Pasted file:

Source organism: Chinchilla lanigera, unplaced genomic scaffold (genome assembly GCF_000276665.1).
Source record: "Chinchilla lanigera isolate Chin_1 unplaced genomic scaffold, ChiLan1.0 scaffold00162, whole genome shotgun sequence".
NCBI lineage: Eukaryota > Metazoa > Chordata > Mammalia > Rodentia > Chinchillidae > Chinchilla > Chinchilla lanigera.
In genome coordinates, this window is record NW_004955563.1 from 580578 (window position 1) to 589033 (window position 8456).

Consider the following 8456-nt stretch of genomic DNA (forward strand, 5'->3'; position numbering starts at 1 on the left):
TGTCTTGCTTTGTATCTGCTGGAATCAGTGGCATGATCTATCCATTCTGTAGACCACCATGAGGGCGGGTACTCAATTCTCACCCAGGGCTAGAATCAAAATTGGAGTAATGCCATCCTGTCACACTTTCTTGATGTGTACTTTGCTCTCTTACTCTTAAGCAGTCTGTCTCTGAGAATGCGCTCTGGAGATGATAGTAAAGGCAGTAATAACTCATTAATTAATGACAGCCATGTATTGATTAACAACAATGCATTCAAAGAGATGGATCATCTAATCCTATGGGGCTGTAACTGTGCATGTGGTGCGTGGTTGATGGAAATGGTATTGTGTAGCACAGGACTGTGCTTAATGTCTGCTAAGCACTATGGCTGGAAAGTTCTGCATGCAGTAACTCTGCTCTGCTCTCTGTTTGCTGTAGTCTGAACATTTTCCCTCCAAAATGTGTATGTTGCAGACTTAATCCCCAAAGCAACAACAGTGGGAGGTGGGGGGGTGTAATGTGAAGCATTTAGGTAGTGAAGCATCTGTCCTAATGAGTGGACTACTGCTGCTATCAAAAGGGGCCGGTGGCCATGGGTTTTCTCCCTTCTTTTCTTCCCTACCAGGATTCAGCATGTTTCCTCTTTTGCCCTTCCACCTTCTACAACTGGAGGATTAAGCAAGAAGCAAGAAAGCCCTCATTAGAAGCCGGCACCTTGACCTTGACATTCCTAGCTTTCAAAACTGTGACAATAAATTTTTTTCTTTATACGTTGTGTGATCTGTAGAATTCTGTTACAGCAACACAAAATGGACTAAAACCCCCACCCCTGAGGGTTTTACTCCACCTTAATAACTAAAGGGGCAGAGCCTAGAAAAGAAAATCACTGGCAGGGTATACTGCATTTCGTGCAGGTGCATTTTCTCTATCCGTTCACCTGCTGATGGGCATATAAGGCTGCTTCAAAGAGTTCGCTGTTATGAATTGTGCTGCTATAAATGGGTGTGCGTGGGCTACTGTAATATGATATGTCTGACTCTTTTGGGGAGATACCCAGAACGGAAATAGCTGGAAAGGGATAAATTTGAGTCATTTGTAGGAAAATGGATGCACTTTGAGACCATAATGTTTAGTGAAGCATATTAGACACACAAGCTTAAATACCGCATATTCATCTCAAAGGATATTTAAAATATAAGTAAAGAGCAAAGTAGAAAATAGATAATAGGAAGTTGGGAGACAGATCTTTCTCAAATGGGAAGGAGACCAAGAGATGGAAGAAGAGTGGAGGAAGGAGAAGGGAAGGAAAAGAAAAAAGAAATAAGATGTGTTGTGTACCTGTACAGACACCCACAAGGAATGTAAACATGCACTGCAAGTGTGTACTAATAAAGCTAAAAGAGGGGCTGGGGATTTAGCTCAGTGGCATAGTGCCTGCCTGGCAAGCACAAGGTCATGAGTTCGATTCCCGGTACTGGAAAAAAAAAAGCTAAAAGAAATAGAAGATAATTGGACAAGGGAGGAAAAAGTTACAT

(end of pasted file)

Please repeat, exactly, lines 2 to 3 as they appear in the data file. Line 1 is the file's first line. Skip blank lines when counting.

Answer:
Source record: "Chinchilla lanigera isolate Chin_1 unplaced genomic scaffold, ChiLan1.0 scaffold00162, whole genome shotgun sequence".
NCBI lineage: Eukaryota > Metazoa > Chordata > Mammalia > Rodentia > Chinchillidae > Chinchilla > Chinchilla lanigera.